The Spring Beans are Java Objects that form the backbone of a Spring application. They are instantiated, assembled, and managed by the Spring IoC container. These beans are created with the configuration metadata that is supplied to the container, for example, in the form of XML definitions.
Beans defined in spring framework are singleton beans. There is an attribute in bean tag named "singleton" if specified true then bean becomes singleton and if set to false then the bean becomes a prototype bean. By default it is set to true. So, all the beans in spring framework are by default singleton beans.
A Spring Bean definition contains all configuration metadata which is needed for the container to know how to create a bean, its lifecycle details and its dependencies.
There are three important methods to provide configuration metadata to the Spring Container :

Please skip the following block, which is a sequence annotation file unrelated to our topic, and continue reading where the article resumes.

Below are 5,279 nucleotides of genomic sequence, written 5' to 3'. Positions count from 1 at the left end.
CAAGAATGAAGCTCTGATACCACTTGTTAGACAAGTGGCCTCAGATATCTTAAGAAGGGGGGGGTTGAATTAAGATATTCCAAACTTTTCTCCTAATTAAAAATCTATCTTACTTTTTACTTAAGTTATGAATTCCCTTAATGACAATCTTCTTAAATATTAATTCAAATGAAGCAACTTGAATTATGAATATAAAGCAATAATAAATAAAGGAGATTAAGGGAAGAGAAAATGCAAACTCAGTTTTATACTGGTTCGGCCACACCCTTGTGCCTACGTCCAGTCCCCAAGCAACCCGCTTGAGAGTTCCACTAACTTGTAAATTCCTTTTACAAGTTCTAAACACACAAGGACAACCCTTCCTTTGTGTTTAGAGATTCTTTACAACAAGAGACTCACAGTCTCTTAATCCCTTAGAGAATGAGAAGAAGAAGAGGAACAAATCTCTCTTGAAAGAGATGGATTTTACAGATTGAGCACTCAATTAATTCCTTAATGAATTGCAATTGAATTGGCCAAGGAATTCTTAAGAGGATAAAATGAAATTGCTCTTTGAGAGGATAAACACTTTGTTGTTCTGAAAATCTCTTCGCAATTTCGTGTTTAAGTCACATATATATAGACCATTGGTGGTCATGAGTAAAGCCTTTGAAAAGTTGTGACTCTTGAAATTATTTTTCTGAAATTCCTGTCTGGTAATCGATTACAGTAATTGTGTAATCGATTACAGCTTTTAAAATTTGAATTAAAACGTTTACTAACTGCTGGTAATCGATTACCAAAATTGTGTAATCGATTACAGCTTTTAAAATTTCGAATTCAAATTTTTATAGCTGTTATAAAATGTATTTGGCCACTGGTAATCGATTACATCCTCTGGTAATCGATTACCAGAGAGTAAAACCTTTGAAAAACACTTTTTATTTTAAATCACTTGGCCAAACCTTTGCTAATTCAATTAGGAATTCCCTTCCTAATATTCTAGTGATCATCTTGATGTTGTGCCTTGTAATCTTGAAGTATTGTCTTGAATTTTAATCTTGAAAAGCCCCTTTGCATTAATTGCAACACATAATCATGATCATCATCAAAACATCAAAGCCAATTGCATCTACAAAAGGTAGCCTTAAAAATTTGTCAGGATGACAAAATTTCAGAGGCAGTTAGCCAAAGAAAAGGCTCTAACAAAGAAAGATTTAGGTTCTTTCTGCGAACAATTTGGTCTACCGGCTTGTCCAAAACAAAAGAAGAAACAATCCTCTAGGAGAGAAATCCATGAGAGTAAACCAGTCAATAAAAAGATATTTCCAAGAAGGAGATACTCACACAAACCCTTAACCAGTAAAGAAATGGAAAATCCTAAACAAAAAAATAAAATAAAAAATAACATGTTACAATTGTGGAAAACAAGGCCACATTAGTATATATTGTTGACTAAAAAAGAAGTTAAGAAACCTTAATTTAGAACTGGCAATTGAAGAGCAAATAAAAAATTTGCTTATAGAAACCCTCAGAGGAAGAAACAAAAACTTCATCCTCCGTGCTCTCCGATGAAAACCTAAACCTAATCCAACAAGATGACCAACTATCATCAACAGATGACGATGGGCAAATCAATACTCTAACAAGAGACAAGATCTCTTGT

XML based configuration file.
Spring offers the following types of collection configuration elements :
The type is used for injecting a list of values, in the case that duplicates are allowed.
The type is used for wiring a set of values but without any duplicates.
The type is used to inject a collection of name-value pairs where name and value can be of any type.
The type can be used to inject a collection of name-value pairs where the name and value are both Strings.
The Spring container is able to autowire relationships between collaborating beans. This means that it is possible to automatically let Spring resolve collaborators (other beans) for a bean by inspecting the contents of the BeanFactory without using and elements.
The autowiring functionality has five modes which can be used to instruct Spring container to use autowiring for dependency injection :
This is default setting. Explicit bean reference should be used for wiring.
When autowiring byName, the Spring container looks at the properties of the beans on which autowire attribute is set to byName in the XML configuration file. It then tries to match and wire its properties with the beans defined by the same names in the configuration file.